We are very excited to be a part of this project. A 2,500 gallon Original Rainwater Pillow collects water from the home’s roof. The water flows thru a four stage UV light purifcation system before entering the home for complete indoor use.

Houses for Africa: Colom’s vision on display in prototype

Carmen K. Sisson

August 23, 2012 10:26:14 AM

It quickly became apparent why Sen. Roger Wicker, R-Miss., chose to ride with Wil Colom rather than go to New Hope alone Wednesday.  

Even with the address in hand and a rough idea of what he would find on Lauren Road, Wicker still might have driven past his destination, assuming the tidy houses on the pine-strewn lot were an ordinary subdivision. 

The shine in Colom’s eyes as he and Wicker walked up the driveway told a different story: He believes these simple structures will revolutionize Africa in the same way cellular technology has revolutionized the world.  

Colom, an attorney and philanthropist, has spent eight years working on this project, and Wicker has been involved from its conception, when Quality Housing was little more than the skeletal framework of a larger-than-life dream. 

Accompanied by his business partner, Utah lawyer James Parkinson, and other business owners from around the country, Colom entered one of the houses and walked into the kitchen.  

When he turned on the faucet and clean water spilled from the spigot, the collective reaction was amazement. Everyone crowded around him, thrusting styrofoam cups to be filled.  

Colom took the first swallow. It tasted like the future.  

A call to action 

Colom’s vision of affordable housing in Africa began nearly a decade ago on the Serengeti Plain. 

As he stood beside a scarlet-clad Maasai warrior, the man reached beneath his robe and extracted an object. There, among a tribe of semi-nomadic people who lived by the spear, Colom witnessed an elder being summoned — by cell phone.  

Solar power kept the phone charged; a gas generator powered the cellular tower.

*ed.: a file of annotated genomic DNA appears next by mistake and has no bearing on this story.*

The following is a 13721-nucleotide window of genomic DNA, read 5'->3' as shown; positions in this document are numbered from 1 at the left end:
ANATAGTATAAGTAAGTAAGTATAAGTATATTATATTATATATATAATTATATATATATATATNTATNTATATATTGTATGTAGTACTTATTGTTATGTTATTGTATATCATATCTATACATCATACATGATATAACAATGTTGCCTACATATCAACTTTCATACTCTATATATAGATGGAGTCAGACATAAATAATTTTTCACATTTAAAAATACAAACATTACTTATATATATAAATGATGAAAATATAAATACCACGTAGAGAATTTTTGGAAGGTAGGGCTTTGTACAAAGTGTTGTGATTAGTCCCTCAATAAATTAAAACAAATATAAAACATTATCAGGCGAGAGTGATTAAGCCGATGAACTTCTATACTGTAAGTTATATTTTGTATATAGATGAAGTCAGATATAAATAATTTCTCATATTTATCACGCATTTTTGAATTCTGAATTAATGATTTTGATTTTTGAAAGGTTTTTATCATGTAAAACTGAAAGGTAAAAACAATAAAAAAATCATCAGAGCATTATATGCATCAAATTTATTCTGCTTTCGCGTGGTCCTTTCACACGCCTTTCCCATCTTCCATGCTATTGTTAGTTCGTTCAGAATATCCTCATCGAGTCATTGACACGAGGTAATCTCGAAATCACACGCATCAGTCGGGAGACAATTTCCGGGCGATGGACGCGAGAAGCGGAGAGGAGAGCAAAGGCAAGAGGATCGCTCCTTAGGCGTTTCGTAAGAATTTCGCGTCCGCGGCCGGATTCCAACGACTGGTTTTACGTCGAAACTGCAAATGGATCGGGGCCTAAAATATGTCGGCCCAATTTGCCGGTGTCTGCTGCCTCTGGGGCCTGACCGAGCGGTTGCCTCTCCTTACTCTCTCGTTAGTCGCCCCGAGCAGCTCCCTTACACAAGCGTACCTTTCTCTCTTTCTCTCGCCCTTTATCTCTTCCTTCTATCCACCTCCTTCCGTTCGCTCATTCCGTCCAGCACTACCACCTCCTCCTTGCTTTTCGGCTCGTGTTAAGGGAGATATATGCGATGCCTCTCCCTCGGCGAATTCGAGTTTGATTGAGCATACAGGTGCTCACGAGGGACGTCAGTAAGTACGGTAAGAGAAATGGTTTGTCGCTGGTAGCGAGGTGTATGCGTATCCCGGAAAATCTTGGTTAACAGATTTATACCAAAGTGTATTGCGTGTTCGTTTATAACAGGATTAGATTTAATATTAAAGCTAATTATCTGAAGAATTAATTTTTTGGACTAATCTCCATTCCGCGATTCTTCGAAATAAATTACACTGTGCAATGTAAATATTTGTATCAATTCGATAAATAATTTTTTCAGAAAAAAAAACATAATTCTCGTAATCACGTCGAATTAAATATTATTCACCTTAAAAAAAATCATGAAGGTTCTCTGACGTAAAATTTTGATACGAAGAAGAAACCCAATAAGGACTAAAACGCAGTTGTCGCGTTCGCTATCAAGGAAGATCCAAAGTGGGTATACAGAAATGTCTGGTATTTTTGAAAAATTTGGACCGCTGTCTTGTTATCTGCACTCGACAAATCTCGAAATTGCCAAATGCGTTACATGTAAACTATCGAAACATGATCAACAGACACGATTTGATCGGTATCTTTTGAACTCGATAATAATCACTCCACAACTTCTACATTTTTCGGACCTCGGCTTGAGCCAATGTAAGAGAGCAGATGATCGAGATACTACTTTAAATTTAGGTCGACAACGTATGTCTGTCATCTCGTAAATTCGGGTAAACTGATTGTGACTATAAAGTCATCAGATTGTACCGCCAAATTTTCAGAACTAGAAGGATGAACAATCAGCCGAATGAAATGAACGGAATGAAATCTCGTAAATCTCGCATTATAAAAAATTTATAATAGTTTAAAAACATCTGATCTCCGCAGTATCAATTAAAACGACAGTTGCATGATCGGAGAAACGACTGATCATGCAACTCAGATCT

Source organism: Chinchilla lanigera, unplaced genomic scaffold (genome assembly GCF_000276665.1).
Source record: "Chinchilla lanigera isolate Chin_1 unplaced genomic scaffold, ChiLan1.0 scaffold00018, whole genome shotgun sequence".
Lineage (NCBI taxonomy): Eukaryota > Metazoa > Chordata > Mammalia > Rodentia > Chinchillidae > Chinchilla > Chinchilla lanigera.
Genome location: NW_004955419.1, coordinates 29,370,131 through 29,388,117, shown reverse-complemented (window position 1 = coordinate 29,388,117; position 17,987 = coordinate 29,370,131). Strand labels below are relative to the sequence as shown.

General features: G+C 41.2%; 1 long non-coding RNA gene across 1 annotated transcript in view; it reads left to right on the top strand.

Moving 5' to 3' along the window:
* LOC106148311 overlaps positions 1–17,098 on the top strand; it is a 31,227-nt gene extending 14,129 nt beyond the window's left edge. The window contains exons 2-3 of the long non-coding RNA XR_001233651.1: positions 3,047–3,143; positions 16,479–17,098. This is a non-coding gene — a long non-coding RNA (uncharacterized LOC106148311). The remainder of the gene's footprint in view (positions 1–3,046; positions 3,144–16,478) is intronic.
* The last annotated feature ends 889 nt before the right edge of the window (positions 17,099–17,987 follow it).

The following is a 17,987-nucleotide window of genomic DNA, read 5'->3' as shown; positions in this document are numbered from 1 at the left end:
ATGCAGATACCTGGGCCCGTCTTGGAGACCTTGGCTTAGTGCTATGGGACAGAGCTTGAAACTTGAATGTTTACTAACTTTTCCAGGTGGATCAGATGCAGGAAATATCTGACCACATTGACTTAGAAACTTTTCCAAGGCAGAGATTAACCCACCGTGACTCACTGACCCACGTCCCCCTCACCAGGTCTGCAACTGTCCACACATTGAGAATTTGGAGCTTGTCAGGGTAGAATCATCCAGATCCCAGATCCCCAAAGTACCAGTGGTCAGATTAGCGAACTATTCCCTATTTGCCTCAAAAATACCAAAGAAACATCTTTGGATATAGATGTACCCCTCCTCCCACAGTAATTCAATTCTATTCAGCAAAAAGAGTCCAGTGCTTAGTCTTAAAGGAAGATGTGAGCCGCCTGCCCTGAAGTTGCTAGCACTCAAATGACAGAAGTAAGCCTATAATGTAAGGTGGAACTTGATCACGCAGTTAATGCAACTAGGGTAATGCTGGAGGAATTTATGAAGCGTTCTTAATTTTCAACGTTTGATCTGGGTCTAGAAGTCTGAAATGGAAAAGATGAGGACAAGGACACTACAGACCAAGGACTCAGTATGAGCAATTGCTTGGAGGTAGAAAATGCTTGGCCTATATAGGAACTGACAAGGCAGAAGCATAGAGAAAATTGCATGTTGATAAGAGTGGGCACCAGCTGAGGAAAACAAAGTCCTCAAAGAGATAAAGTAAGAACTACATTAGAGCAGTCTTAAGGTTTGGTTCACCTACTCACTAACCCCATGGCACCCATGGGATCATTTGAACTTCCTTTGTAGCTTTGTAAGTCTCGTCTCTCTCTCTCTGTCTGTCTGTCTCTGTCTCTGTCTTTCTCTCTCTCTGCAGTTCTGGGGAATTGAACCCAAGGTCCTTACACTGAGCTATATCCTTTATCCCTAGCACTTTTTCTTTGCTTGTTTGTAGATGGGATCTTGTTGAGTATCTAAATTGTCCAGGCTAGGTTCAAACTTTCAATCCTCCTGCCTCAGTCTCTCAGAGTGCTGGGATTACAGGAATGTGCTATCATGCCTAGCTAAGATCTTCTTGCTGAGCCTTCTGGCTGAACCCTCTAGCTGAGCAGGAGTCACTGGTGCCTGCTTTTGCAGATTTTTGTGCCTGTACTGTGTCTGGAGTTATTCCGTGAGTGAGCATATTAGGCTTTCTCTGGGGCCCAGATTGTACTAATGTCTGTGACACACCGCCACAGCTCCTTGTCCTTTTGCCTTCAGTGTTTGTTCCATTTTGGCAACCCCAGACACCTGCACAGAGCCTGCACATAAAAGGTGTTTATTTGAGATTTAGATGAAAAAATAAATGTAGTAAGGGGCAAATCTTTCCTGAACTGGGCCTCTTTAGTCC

But the continent remains besieged with problems. Colom believes houses like the ones he and Parkinson are building will solve the housing shortage and improve the health and quality of life for residents. 

The idea is simple: Design a home made of cheap, readily-available materials that can be shipped overseas for assembly and mortgage the homes to middle-class families. 

Success has proven more difficult. As he walked around the prototypes Wednesday, Colom pointed out the reason each design was discarded.  

The goal was to find a house that could be built for $62,000 in the United States and built and mortgaged in Africa for around $35,000. But there were setbacks. 

The dome-shaped house was easy to frame and roof but the interior was too expensive. The wire mesh and sprayed concrete house was expensive and required too much equipment and highly-skilled labor. 

These homes will be rented. The latest creation, made entirely of concrete, steel and PVC siding, will be the testing ground for future plans.  

The houses offer a self-sustaining solution utilizing solar and wind power and rainwater collected and transformed into potable water. Someday, wastewater may be transformed into methane gas for cooking. 

A sustainable dream must make economic sense, Colom and Parkinson believe, and they feel they’ve finally hit upon a formula to commercialize the venture and ensure its expansion. 

A helping hand 

Wicker’s role is that of armchair quarterback, public relations liaison, wheel-greaser and granter of wishes. 

For him, it offers an equally appealing promise — the marrying of American jobs and an African growth strategy built upon exports, economic development and global trade competition.